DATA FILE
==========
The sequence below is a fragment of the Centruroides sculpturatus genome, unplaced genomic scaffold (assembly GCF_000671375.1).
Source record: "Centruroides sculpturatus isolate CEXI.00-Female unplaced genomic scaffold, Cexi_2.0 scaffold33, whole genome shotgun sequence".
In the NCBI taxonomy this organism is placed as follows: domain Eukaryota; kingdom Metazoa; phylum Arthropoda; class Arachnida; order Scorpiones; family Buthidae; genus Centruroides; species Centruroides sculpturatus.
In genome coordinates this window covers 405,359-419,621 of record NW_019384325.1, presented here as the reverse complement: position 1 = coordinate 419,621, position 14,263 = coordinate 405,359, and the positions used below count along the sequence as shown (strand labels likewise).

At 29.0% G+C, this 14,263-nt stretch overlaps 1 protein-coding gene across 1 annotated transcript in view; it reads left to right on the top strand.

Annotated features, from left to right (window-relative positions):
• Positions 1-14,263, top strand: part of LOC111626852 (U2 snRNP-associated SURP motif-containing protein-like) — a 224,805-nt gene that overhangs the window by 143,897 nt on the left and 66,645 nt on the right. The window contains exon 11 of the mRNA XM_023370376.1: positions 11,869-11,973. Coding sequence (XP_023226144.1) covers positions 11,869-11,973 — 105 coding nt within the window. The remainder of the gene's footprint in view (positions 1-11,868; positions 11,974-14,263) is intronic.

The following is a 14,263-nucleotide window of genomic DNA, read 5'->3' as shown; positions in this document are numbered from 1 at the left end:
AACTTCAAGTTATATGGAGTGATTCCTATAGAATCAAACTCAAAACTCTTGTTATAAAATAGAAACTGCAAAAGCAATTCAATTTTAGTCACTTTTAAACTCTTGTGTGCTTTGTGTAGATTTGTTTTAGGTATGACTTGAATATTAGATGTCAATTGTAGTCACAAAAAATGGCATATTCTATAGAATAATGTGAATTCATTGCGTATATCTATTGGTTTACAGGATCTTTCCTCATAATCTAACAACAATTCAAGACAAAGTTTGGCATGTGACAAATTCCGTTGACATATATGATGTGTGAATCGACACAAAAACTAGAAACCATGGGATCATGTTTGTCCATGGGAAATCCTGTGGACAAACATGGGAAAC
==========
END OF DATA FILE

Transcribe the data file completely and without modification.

The sequence below is a fragment of the Centruroides sculpturatus genome, unplaced genomic scaffold (assembly GCF_000671375.1).
Source record: "Centruroides sculpturatus isolate CEXI.00-Female unplaced genomic scaffold, Cexi_2.0 scaffold33, whole genome shotgun sequence".
In the NCBI taxonomy this organism is placed as follows: domain Eukaryota; kingdom Metazoa; phylum Arthropoda; class Arachnida; order Scorpiones; family Buthidae; genus Centruroides; species Centruroides sculpturatus.
In genome coordinates this window covers 405,359-419,621 of record NW_019384325.1, presented here as the reverse complement: position 1 = coordinate 419,621, position 14,263 = coordinate 405,359, and the positions used below count along the sequence as shown (strand labels likewise).

At 29.0% G+C, this 14,263-nt stretch overlaps 1 protein-coding gene across 1 annotated transcript in view; it reads left to right on the top strand.

Annotated features, from left to right (window-relative positions):
• Positions 1-14,263, top strand: part of LOC111626852 (U2 snRNP-associated SURP motif-containing protein-like) — a 224,805-nt gene that overhangs the window by 143,897 nt on the left and 66,645 nt on the right. The window contains exon 11 of the mRNA XM_023370376.1: positions 11,869-11,973. Coding sequence (XP_023226144.1) covers positions 11,869-11,973 — 105 coding nt within the window. The remainder of the gene's footprint in view (positions 1-11,868; positions 11,974-14,263) is intronic.

The following is a 14,263-nucleotide window of genomic DNA, read 5'->3' as shown; positions in this document are numbered from 1 at the left end:
AACTTCAAGTTATATGGAGTGATTCCTATAGAATCAAACTCAAAACTCTTGTTATAAAATAGAAACTGCAAAAGCAATTCAATTTTAGTCACTTTTAAACTCTTGTGTGCTTTGTGTAGATTTGTTTTAGGTATGACTTGAATATTAGATGTCAATTGTAGTCACAAAAAATGGCATATTCTATAGAATAATGTGAATTCATTGCGTATATCTATTGGTTTACAGGATCTTTCCTCATAATCTAACAACAATTCAAGACAAAGTTTGGCATGTGACAAATTCCGTTGACATATATGATGTGTGAATCGACACAAAAACTAGAAACCATGGGATCATGTTTGTCCATGGGAAATCCTGTGGACAAACATGGGAAAC